The Customs Division of the Ghana Revenue Authority (GRA) has made known that between March and May this year alone, about 500 vehicles have been confiscated, while about 200 more were seized in the ongoing exercise dubbed ‘anti-car smuggling operations’.
The latest confiscation, effected from June 26 to July 25 involved expensive cars, such as cross country vehicles, four wheel drives were seized from their owners at the various customs points across the country; reason being duties were not paid on them by their owners or importers.
Out of the 200 vehicles, officials of the Customs Division at the headquarters in Accra impounded 55 cars, while customs officials in Sunyani confiscated 45.
In Kumasi, 22 smuggled cars impounded, while the Driver and Vehicle Licensing Authority (DVLA) in Accra and the Customs sector commands in Tema, Takoradi, Ho, Bolgatanga and Tamale confiscated about 10 cars each.
In an interview in Accra on Thursday, the Assistant Commissioner, Preventive Sector Commander of the Customs Division, Mr Czas N. Sabblah, said the anti-car smuggling exercise was embarked on after the Division realized that revenues in relation to vehicle imports were dwindling.
Data at the Customs Division indicates that 21 per cent of the 45 per cent tax revenue collected by the Customs Division is generated from vehicle imports.
“From intelligence, we gathered that vehicles were being routed into the country by road and that the Economic Community of West African States (ECOWAS) Protocol was being abused,” he said.
The ECOWAS Protocol allows citizens of member countries of the sub-regional body to temporarily cross over to other countries with vehicles for temporary use for a period of 90 days.
On arrival in the country, the vehicles must be registered with the Customs Division. Where there is the need to extend the period, the owners are expected to notify Customs officials for the necessary procedure.
Mr Sabblah said investigations showed that a number of car importers were importing vehicles from Ghana’s neighboring countries where they managed to register and obtained documents to cover them.
However, when the vehicles arrive in Ghana, the importers use dubious means to obtain false Ghanaian car number plates and then resell them or keep them for personal use.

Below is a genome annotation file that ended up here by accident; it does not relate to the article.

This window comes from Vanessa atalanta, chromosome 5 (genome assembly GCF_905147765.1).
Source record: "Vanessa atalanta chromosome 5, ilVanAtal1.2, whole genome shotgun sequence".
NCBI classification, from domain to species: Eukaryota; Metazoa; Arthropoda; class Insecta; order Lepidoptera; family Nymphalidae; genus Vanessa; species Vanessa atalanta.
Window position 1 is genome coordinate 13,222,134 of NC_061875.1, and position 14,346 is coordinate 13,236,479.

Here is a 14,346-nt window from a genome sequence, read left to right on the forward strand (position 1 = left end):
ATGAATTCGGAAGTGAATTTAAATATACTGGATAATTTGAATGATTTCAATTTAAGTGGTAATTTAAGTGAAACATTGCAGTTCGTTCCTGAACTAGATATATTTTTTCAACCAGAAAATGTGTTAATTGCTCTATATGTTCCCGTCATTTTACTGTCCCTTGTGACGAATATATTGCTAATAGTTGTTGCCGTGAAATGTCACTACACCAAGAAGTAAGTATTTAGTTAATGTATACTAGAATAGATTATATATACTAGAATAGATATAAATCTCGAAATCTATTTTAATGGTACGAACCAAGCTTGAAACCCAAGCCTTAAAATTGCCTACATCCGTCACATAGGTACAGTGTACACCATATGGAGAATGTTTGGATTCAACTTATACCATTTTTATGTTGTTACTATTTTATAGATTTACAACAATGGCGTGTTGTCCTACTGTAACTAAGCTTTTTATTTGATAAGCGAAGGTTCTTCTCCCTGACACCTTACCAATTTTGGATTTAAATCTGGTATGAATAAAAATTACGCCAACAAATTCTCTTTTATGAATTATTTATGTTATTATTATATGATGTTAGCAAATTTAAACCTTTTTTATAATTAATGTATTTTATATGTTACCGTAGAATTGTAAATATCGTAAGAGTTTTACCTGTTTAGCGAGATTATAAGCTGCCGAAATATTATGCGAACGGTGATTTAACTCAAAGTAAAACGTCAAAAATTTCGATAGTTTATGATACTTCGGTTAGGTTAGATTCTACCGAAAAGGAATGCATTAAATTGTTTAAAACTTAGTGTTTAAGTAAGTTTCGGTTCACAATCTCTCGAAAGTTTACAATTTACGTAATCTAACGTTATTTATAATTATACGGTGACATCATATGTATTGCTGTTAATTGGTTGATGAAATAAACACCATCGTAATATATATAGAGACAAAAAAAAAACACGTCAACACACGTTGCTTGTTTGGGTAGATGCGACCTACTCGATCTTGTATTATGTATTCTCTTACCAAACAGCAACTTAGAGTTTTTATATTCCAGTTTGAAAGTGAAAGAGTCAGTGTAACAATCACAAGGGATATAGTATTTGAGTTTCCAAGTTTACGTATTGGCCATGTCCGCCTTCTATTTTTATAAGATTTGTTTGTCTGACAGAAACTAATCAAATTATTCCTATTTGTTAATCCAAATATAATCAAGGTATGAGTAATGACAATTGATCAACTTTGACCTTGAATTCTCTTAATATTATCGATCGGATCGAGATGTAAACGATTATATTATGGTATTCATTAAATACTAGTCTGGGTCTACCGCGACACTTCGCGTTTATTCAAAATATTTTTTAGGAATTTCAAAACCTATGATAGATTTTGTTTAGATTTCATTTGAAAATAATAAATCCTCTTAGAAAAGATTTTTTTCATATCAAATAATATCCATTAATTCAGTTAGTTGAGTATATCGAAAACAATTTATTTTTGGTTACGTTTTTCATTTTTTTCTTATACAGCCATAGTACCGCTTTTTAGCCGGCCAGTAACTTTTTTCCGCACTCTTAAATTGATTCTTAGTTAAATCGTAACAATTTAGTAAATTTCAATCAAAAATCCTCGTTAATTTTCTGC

“Those in the car smuggling business patronize the services of some unscrupulous persons at the DVLA who are able to generate documents such as road worthy certificates and car registration plates for the smuggled cars,” Mr Sabblah said.
According to him, other smugglers also buys overage vehicles from Lome, Togo, which has a duty free port.
“They do not verify the tax liability of the vehicles they purchase, as old cars attract higher taxes. They then register them with Togolese number plates and process them for temporary importation into Ghana, but they later change the number plates and sell them to unsuspecting people,” he said.
He said because the cars from Togo are overage, the importers usually tampered with their chassis numbers to correspond with the forged customs documents before selling them.
Expatiating on the anti-car smuggling operation, Mr Sabblah said the operation has been categorized into three phases and that the second phase would focus on trucks, while the third phase would dwell on saloon cars.
“We gave a public notice that from June 26, 2014, we would be going after smuggled cars and alert all sector commanders and substations to ensure the exercise took place simultaneously throughout the country,” he said.
He said since the commencement of the exercise, “we have intelligence that some people intend to move their cars out of the country and we have asked our officials to check the tax status of every vehicle and also verify the authenticity of all their customs documents”.
The minimum penalty for defaulters is 100 per cent of the tax evaded.
He said the division had started auctioning some of the vehicles impounded to recover the revenue, dispose of the vehicles before they deteriorate and “also create space for the new cars we are confiscating”.
Mr Sabblah said during the operation, customs officials carried laptops to enable them to link up to the database of the vehicles.
Vehicles suspected to have been smuggled were initially detained for 30 days, during which the owners were expected to produce the necessary documents and assist in investigations, and depending on the outcome the vehicles are released to the owners, he stated.
According to him, when the 30 day grace period expires, the vehicles are then classified as seized cars and the owners has 30 days to appeal, after which the vehicles are put up for auction.
“At this stage, it is only the Commissioner of the GRA who can release a seized car,” he explained.
Mr Sabblah, therefore, appealed to potential car buyers to approach the nearest Customs office to verify the tax liability and the authenticity of customs documents covering the car and also for examination of the chassis number to determine the right age.